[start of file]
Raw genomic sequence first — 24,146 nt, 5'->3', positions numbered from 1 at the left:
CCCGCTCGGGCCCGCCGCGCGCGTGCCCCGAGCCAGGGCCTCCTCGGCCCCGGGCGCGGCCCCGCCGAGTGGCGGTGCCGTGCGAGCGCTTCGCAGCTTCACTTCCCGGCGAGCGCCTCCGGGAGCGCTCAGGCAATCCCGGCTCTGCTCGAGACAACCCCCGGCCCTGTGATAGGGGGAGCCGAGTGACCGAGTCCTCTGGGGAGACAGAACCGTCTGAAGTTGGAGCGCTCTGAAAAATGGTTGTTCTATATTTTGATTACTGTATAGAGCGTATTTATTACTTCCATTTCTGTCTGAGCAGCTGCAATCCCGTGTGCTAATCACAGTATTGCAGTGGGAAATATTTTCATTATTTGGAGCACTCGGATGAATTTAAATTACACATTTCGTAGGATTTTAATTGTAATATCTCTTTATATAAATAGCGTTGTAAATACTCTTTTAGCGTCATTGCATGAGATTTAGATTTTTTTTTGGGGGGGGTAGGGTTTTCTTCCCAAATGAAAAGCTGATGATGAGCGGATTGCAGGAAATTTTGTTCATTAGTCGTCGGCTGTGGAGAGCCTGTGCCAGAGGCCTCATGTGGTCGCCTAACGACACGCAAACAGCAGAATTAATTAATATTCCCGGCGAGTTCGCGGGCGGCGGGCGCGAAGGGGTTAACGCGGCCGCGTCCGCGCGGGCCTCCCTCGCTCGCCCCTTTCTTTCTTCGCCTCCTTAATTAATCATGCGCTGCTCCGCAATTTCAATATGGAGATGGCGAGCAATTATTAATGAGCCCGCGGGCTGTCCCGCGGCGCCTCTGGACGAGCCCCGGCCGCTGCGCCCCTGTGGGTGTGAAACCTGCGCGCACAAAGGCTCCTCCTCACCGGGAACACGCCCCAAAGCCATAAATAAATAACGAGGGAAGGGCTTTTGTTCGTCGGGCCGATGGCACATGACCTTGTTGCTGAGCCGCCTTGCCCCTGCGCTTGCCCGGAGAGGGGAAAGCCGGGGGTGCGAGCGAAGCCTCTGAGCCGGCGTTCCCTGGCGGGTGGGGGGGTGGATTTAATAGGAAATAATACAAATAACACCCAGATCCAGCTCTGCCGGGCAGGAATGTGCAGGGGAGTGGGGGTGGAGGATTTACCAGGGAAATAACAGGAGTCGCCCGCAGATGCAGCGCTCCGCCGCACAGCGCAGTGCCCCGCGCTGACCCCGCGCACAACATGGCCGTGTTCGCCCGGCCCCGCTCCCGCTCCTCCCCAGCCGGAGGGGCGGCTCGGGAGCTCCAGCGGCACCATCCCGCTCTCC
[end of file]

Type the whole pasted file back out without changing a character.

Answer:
Raw genomic sequence first — 24,146 nt, 5'->3', positions numbered from 1 at the left:
CCCGCTCGGGCCCGCCGCGCGCGTGCCCCGAGCCAGGGCCTCCTCGGCCCCGGGCGCGGCCCCGCCGAGTGGCGGTGCCGTGCGAGCGCTTCGCAGCTTCACTTCCCGGCGAGCGCCTCCGGGAGCGCTCAGGCAATCCCGGCTCTGCTCGAGACAACCCCCGGCCCTGTGATAGGGGGAGCCGAGTGACCGAGTCCTCTGGGGAGACAGAACCGTCTGAAGTTGGAGCGCTCTGAAAAATGGTTGTTCTATATTTTGATTACTGTATAGAGCGTATTTATTACTTCCATTTCTGTCTGAGCAGCTGCAATCCCGTGTGCTAATCACAGTATTGCAGTGGGAAATATTTTCATTATTTGGAGCACTCGGATGAATTTAAATTACACATTTCGTAGGATTTTAATTGTAATATCTCTTTATATAAATAGCGTTGTAAATACTCTTTTAGCGTCATTGCATGAGATTTAGATTTTTTTTTGGGGGGGGTAGGGTTTTCTTCCCAAATGAAAAGCTGATGATGAGCGGATTGCAGGAAATTTTGTTCATTAGTCGTCGGCTGTGGAGAGCCTGTGCCAGAGGCCTCATGTGGTCGCCTAACGACACGCAAACAGCAGAATTAATTAATATTCCCGGCGAGTTCGCGGGCGGCGGGCGCGAAGGGGTTAACGCGGCCGCGTCCGCGCGGGCCTCCCTCGCTCGCCCCTTTCTTTCTTCGCCTCCTTAATTAATCATGCGCTGCTCCGCAATTTCAATATGGAGATGGCGAGCAATTATTAATGAGCCCGCGGGCTGTCCCGCGGCGCCTCTGGACGAGCCCCGGCCGCTGCGCCCCTGTGGGTGTGAAACCTGCGCGCACAAAGGCTCCTCCTCACCGGGAACACGCCCCAAAGCCATAAATAAATAACGAGGGAAGGGCTTTTGTTCGTCGGGCCGATGGCACATGACCTTGTTGCTGAGCCGCCTTGCCCCTGCGCTTGCCCGGAGAGGGGAAAGCCGGGGGTGCGAGCGAAGCCTCTGAGCCGGCGTTCCCTGGCGGGTGGGGGGGTGGATTTAATAGGAAATAATACAAATAACACCCAGATCCAGCTCTGCCGGGCAGGAATGTGCAGGGGAGTGGGGGTGGAGGATTTACCAGGGAAATAACAGGAGTCGCCCGCAGATGCAGCGCTCCGCCGCACAGCGCAGTGCCCCGCGCTGACCCCGCGCACAACATGGCCGTGTTCGCCCGGCCCCGCTCCCGCTCCTCCCCAGCCGGAGGGGCGGCTCGGGAGCTCCAGCGGCACCATCCCGCTCTCC